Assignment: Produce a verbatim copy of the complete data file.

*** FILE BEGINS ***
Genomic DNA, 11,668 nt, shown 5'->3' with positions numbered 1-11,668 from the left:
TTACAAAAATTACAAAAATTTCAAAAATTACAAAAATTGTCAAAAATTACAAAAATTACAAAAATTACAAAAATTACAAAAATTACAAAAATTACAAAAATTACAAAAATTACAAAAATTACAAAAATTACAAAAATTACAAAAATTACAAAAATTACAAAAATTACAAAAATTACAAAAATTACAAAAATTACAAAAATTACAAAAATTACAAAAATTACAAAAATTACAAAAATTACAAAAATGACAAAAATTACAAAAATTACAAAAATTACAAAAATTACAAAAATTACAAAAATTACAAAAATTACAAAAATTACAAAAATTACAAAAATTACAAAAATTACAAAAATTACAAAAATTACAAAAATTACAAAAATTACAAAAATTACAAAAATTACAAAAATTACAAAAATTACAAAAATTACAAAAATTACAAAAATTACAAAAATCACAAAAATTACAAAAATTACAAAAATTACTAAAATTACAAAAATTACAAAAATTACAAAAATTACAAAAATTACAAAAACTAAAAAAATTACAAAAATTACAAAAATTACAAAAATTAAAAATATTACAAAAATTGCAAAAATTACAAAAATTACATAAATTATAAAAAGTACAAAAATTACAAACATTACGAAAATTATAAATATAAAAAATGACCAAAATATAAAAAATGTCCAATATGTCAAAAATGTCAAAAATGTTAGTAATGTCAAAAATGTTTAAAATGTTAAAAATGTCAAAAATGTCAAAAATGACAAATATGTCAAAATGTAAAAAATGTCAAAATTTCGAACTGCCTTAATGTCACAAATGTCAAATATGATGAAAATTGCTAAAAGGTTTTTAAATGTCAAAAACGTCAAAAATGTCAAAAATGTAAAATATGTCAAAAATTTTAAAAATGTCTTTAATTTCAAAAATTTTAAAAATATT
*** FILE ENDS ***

Genomic DNA, 11,668 nt, shown 5'->3' with positions numbered 1-11,668 from the left:
TTACAAAAATTACAAAAATTTCAAAAATTACAAAAATTGTCAAAAATTACAAAAATTACAAAAATTACAAAAATTACAAAAATTACAAAAATTACAAAAATTACAAAAATTACAAAAATTACAAAAATTACAAAAATTACAAAAATTACAAAAATTACAAAAATTACAAAAATTACAAAAATTACAAAAATTACAAAAATTACAAAAATTACAAAAATTACAAAAATTACAAAAATTACAAAAATGACAAAAATTACAAAAATTACAAAAATTACAAAAATTACAAAAATTACAAAAATTACAAAAATTACAAAAATTACAAAAATTACAAAAATTACAAAAATTACAAAAATTACAAAAATTACAAAAATTACAAAAATTACAAAAATTACAAAAATTACAAAAATTACAAAAATTACAAAAATTACAAAAATTACAAAAATTACAAAAATCACAAAAATTACAAAAATTACAAAAATTACTAAAATTACAAAAATTACAAAAATTACAAAAATTACAAAAATTACAAAAACTAAAAAAATTACAAAAATTACAAAAATTACAAAAATTAAAAATATTACAAAAATTGCAAAAATTACAAAAATTACATAAATTATAAAAAGTACAAAAATTACAAACATTACGAAAATTATAAATATAAAAAATGACCAAAATATAAAAAATGTCCAATATGTCAAAAATGTCAAAAATGTTAGTAATGTCAAAAATGTTTAAAATGTTAAAAATGTCAAAAATGTCAAAAATGACAAATATGTCAAAATGTAAAAAATGTCAAAATTTCGAACTGCCTTAATGTCACAAATGTCAAATATGATGAAAATTGCTAAAAGGTTTTTAAATGTCAAAAACGTCAAAAATGTCAAAAATGTAAAATATGTCAAAAATTTTAAAAATGTCTTTAATTTCAAAAATTTTAAAAATATT